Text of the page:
From the 2009 News Archive
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Profs. Graber and Stearns "Duel" Over Judicial Review

In a "duel" of wits co-sponsored by the School of Law and the American Constitution Society, Professors Mark Graber and Max Stearns crossed swords on the topic "The (In)Significance of Marbury v. Madison in the Law School Curriculum" on Oct. 19.

Watch the discussion.

The case arose when Thomas Jefferson, a member of the Republican Party, won the election of 1800. The outgoing President, John Adams, proceeded to rapidly appoint 58 members of his own party to fill government posts created by Congress.

It was the responsibility of the Secretary of State, John Marshall, to "deliver the commissions," finish the paperwork, and give it to each of the newly appointed judges. Although Marshall signed and sealed all of the commissions, he failed to deliver 17 of them to the respective appointees. Marshall assumed that his successor would finish the job, but when Jefferson became President, he told his new Secretary of State, James Madison, not to deliver some of the commissions, because he did not want members of the opposing political party to take office. At the time, those individuals couldn't take office until they actually had their commissions in hand.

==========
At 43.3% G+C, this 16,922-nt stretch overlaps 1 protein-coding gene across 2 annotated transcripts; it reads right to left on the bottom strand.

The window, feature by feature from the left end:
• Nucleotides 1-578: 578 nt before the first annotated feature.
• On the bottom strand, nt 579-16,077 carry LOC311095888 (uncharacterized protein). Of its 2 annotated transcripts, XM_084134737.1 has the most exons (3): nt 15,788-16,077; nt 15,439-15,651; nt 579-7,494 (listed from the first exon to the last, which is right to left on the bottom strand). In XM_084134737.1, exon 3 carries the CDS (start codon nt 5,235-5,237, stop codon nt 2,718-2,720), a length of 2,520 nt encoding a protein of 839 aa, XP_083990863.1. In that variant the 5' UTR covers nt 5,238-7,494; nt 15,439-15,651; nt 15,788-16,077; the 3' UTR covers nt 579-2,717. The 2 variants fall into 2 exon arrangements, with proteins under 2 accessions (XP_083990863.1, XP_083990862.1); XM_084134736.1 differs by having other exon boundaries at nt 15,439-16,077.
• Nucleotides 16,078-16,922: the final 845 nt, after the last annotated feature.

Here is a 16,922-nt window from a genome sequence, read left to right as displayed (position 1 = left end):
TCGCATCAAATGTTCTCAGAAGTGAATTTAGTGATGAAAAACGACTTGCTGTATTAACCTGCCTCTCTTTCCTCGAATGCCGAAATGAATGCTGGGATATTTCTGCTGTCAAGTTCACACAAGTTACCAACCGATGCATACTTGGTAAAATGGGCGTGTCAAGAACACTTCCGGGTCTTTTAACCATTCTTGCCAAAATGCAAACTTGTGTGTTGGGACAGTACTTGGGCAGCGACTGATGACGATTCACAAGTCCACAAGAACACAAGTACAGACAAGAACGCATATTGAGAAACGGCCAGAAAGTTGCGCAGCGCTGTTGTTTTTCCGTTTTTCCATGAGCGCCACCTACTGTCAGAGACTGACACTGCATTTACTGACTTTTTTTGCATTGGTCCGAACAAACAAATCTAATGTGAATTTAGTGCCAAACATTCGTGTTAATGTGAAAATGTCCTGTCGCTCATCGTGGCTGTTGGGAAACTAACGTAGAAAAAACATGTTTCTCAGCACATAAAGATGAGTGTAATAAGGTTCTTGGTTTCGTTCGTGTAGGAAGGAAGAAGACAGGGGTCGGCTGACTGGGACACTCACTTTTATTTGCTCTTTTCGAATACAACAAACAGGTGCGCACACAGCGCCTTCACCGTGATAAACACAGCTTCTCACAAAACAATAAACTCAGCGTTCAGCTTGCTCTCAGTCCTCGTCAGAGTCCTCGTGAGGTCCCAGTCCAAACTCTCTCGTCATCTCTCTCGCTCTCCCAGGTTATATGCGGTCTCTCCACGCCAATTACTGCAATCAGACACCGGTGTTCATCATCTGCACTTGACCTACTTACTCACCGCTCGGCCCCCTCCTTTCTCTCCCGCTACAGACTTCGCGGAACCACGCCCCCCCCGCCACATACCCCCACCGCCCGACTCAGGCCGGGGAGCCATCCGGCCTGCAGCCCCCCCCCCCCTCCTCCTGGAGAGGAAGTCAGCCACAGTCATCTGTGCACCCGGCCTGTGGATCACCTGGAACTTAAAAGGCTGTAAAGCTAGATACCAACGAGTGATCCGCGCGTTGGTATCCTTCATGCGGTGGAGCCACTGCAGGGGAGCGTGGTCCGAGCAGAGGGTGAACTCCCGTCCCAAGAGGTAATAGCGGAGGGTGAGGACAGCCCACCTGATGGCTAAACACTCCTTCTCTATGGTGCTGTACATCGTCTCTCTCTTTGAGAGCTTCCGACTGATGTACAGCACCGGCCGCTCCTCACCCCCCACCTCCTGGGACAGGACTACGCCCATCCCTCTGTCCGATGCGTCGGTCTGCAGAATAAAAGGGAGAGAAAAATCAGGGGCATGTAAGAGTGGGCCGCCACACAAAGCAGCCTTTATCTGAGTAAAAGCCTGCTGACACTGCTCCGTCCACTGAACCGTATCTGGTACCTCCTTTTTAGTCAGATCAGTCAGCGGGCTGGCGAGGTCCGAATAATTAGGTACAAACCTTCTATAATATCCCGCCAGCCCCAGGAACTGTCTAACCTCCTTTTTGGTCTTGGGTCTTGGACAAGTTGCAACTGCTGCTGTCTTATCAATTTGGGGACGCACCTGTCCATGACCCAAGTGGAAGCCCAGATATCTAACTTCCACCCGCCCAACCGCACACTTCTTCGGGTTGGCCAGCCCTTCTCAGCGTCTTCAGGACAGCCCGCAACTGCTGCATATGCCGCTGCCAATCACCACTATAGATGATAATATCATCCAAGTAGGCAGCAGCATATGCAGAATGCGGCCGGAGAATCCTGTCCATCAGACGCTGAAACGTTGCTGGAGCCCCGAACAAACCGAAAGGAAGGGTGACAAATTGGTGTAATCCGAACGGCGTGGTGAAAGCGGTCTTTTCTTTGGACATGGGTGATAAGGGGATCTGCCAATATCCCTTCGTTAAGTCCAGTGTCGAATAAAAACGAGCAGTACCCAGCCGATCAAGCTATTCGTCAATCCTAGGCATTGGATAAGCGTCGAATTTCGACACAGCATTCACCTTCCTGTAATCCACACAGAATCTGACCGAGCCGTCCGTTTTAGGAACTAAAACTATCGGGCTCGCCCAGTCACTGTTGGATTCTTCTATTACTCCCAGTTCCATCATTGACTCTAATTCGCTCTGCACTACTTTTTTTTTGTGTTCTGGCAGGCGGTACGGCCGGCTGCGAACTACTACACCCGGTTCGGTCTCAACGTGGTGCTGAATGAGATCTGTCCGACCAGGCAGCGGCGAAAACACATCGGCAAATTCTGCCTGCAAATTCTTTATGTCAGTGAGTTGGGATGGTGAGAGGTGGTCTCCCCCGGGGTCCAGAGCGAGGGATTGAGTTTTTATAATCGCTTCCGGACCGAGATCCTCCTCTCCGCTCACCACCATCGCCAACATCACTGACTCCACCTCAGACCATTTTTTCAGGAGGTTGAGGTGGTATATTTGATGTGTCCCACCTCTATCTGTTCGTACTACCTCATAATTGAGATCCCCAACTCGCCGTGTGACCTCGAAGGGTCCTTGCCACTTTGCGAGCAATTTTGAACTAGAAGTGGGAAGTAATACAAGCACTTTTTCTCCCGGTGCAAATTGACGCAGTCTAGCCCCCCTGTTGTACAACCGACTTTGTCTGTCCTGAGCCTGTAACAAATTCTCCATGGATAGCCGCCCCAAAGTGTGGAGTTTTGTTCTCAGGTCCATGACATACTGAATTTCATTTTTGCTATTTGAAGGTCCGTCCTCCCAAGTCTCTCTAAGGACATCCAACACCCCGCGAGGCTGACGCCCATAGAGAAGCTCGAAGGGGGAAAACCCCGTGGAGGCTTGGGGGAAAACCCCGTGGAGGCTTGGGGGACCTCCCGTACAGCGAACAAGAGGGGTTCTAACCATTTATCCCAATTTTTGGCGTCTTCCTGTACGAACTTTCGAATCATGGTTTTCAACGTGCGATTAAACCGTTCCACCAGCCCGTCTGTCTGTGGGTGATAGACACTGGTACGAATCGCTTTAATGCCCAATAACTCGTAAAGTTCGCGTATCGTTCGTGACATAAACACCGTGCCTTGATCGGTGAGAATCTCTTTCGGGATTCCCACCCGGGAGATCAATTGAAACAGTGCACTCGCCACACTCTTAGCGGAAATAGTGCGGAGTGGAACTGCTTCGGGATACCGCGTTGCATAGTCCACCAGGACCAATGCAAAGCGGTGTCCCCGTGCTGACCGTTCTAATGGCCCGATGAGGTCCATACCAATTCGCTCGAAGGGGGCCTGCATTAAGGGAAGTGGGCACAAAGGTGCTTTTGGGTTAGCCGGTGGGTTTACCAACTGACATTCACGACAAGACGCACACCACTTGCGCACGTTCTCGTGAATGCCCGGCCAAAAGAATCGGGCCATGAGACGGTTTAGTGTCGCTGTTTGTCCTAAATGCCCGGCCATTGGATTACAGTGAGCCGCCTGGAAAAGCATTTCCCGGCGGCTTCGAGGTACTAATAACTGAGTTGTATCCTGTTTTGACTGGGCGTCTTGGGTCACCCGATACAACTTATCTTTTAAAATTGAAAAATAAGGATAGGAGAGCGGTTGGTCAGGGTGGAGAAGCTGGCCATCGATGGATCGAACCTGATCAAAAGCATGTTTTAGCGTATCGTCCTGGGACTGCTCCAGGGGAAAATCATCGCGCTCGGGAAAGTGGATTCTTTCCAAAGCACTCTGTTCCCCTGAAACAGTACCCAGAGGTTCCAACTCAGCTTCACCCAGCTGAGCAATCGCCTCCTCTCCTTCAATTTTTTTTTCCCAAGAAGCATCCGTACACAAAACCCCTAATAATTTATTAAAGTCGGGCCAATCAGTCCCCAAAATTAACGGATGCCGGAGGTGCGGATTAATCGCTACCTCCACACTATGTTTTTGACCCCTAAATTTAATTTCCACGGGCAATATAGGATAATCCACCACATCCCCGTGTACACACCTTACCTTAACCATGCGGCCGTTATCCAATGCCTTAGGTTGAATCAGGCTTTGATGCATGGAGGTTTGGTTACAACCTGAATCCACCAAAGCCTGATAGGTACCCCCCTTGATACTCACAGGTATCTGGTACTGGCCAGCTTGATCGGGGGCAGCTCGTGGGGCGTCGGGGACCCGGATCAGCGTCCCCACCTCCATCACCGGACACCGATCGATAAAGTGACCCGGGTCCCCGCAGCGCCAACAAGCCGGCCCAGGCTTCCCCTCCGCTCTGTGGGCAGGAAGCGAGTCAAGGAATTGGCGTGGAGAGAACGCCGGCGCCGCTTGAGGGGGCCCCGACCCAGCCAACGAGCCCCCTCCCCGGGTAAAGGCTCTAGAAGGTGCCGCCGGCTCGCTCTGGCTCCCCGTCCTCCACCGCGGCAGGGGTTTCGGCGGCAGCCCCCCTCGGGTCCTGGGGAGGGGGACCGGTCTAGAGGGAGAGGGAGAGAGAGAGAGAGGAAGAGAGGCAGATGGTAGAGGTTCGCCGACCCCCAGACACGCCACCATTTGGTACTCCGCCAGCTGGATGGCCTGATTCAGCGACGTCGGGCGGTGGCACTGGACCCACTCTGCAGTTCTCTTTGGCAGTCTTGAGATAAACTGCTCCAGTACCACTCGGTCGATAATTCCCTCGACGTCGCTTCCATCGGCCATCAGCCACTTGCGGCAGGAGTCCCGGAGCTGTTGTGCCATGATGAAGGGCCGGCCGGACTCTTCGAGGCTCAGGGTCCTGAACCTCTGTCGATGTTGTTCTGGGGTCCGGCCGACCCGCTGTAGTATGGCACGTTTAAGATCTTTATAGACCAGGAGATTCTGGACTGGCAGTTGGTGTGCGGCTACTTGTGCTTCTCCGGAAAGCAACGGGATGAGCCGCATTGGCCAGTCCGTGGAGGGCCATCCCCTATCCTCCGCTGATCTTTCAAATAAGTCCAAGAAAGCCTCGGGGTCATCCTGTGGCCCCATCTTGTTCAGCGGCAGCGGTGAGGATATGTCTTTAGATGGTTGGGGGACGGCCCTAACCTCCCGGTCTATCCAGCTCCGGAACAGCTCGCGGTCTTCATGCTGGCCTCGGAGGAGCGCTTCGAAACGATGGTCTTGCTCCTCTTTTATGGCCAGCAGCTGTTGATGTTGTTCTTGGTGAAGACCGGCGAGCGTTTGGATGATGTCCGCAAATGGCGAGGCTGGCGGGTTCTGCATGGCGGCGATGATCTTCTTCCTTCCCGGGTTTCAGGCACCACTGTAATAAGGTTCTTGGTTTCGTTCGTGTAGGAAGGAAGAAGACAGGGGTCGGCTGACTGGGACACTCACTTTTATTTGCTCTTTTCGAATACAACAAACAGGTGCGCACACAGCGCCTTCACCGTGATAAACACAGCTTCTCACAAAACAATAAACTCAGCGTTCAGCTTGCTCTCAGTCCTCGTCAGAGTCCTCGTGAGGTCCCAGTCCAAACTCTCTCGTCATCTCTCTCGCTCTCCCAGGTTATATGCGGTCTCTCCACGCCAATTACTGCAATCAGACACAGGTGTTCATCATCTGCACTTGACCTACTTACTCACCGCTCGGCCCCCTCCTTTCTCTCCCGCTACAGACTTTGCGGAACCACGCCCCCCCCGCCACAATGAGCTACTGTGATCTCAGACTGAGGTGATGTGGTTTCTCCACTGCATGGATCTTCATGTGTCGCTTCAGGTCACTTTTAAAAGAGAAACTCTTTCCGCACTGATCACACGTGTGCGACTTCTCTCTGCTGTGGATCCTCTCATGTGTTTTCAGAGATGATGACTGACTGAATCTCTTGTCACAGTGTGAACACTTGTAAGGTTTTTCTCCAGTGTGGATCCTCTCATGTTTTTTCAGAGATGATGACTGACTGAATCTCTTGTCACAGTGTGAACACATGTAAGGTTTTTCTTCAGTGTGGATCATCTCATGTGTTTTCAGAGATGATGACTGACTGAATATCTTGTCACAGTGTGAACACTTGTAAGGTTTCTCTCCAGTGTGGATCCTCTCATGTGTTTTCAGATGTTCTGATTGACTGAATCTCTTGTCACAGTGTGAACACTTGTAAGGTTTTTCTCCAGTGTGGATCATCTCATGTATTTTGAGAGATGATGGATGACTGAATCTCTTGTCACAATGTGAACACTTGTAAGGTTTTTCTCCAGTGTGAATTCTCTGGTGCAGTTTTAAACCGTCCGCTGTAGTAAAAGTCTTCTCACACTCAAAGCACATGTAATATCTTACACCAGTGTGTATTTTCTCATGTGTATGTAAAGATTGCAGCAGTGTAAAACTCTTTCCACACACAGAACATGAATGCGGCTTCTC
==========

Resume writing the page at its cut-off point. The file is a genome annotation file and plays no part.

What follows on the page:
William Marbury, whom Adams had appointed as justice of the peace of the District of Columbia, was one of these last-minute appointees who did not receive his commission. Marbury sued James Madison and asked the Supreme Court of the United States to issue a writ of mandamus, a court order that requires an official to perform or refrain from performing a certain duty. In this case, the writ would have ordered Madison to deliver the commission.

Marbury argued that he was entitled to his commission and that the Judiciary Act of 1789 gave the Supreme Court of the United States original jurisdiction to issue a writ of mandamus. Madison disagreed. When the case came before the Court, John Marshall the person who had failed to deliver the commission in the first place was the new Chief Justice.

Marbury v. Madison (1803) was the first time the Supreme Court declared something "unconstitutional," and established the concept of judicial review in the U.S. (the idea that courts may oversee and nullify the actions of another branch of government). The landmark decision helped define the "checks and balances" of the American form of government. In the opinion, Marshall said, "It is emphatically the province and duty of the judicial department to say what the law is. Those who apply the rule to particular cases, must of necessity expound and interpret that rule. If two laws conflict with each other, the courts must decide on the operation of each." Additional case information provided by www.landmarkcases.org.


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500 W. Baltimore Street, Baltimore, MD 21201-1786 PHONE: (410) 706-7214 FAX: (410) 706-4045 / TDD: (410) 706-7714

Copyright © 2014, University of Maryland Francis King Carey School of Law. All Rights Reserved